Audio document Independent Research The way educated women spend their time in the United States and other rich countries has changed radically over the past half a century. Women in the US now spend around 45 minutes per day in total on cooking and cleaning up; that is still much more than men, who spend just 15 minutes a day. But it is a vast shift from the four hours a day which was common in the 1960s. We know all this from time-use surveys conducted around the world. And we know the reasons for the shift. One of the most important of those is a radical change in the way food is prepared. As Tim Harford explains, the TV dinner – and other convenient innovations which emerged over the same period – have made a lasting economic impression.

      5. 50 things that made the modern economy: disposable razor - Tim Harford 28/02/2017

        Audio document Independent Research King Camp Gillette came up with an idea which has helped shape the modern economy. He invented the disposable razor blade. But, perhaps more significantly, he invented the two-part pricing model which works by imposing what economists call “switching costs”. If you’ve ever bought replacement cartridges for an inkjet printer you experienced both when you discovered that they cost almost as much as the printer itself. It’s also known as the “razor and blades” model because that’s where it first drew attention, thanks to King Camp Gillette. Attract people with a cheap razor, then repeatedly charge them for expensive replacement blades. As Tim Harford explains, it’s an idea which has been remarkably influential.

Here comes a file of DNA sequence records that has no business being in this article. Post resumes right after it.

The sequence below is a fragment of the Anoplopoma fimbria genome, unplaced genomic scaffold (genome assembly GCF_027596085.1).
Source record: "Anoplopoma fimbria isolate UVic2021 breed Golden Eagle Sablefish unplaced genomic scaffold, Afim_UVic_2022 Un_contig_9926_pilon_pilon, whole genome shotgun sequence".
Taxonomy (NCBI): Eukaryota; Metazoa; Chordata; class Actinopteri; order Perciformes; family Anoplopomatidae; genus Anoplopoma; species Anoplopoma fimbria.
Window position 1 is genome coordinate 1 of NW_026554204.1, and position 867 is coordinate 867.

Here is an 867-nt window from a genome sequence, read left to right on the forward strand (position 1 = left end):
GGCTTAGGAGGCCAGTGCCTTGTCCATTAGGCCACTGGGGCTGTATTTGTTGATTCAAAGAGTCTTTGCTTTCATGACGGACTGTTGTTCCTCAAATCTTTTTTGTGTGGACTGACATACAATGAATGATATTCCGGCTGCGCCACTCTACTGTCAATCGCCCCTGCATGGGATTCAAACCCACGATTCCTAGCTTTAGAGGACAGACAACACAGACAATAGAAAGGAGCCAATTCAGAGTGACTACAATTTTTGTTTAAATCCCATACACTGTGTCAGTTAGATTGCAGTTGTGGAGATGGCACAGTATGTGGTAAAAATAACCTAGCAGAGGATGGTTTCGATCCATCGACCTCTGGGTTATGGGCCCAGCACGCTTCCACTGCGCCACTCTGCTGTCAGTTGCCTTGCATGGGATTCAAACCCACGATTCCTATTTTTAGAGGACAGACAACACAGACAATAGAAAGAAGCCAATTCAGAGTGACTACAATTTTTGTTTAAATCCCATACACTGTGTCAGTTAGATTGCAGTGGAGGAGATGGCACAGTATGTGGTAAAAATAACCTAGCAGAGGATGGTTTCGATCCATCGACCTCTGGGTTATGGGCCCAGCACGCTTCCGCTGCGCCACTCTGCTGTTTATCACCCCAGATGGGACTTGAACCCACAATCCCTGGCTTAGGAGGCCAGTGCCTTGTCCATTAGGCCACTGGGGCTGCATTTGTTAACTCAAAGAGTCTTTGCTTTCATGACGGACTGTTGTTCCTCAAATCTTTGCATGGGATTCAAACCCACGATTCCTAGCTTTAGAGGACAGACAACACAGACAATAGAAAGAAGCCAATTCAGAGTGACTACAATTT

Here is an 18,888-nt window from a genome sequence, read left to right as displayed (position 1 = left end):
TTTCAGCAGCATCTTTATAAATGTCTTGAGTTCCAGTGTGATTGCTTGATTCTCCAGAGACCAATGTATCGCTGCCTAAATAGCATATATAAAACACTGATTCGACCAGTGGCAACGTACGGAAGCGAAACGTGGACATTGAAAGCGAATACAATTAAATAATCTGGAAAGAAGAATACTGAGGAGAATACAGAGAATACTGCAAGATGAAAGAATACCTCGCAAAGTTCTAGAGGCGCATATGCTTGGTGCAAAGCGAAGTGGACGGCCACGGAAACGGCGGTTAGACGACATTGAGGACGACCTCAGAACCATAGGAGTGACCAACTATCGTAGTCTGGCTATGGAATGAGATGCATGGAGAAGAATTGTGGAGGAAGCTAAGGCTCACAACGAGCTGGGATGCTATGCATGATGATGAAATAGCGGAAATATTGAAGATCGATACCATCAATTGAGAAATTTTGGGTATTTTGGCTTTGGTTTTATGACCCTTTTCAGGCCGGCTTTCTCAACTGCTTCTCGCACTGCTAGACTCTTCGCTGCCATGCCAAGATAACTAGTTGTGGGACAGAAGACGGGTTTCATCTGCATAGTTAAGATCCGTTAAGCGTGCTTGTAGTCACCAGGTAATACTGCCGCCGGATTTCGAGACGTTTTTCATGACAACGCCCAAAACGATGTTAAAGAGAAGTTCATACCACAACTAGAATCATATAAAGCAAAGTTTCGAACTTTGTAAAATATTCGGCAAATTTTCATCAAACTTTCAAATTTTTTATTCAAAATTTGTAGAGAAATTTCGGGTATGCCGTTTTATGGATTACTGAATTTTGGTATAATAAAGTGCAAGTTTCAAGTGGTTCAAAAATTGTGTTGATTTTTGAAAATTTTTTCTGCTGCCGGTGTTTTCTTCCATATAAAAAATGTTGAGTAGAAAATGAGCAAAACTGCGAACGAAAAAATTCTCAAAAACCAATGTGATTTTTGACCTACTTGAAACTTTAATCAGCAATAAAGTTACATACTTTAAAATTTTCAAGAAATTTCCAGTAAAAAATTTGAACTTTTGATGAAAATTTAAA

6. 50 things that made the modern economy: lightbulb - Tim Harford 27/12/2016

        Audio document Independent Research

      7. 50 things that made the modern economy: iPhone - Steve Jobs 06/12/2016

        Audio document Independent Research Surprisingly, Uncle Sam played an essential role in the creation and development of the iPhone - of course, much has been written about the late Steve Jobs and other leading figures at Apple and their role in making the modern icon, and its subsequent impact on our lives. And rightfully so. But who are other key players without whom the iPhone might have been little more than an expensive toy? Tim Harford tells the story of how the iPhone became a truly revolutionary technology.

      8. The economics of industrial innovation - Freeman, Christopher. 1997

        Book Recommended Reading

  2. Competitive Strategy 6 items
    1. Foundations of strategy - Robert M. Grant, Judith Jordan 2015

      Book Core Text

    2. The strategy process: concepts, contexts, cases - Henry Mintzberg 2013

      Book Recommended Reading

    3. Exploring strategy - Gerry Johnson 2017 (electronic resource)

      Book Recommended Reading

    4. Strategic management: awareness & change - John L. Thompson, Jonathan M. Scott, Frank Martin 2017

      Book Recommended Reading

    5. What strategy is [with Portuguese subtitles] - Michael Porter 10/11/2010

      Audio-visual document Independent Research

  3. Entrepreneurship 5 items
    1. Entrepreneurship and family business - Stewart, Alex, Lumpkin, G. T., Katz, Jerome A. 2010 (electronic resource)

      Book Recommended Reading

    2. Small business management and entrepreneurship - David Stokes, Nicholas Wilson 2017

      Book Recommended Reading

    3. Entrepreneurship: successfully launching new ventures - Bruce R. Barringer, R. Duane Ireland 2016 (electronic resource)

      Book Recommended Reading

    4. New venture creation - Kathleen R. Allen c2012 (electronic resource)

      Book Recommended Reading

    5. Strategic entrepreneurship - Philip A. Wickham 2006 (electronic resource)

      Book Recommended Reading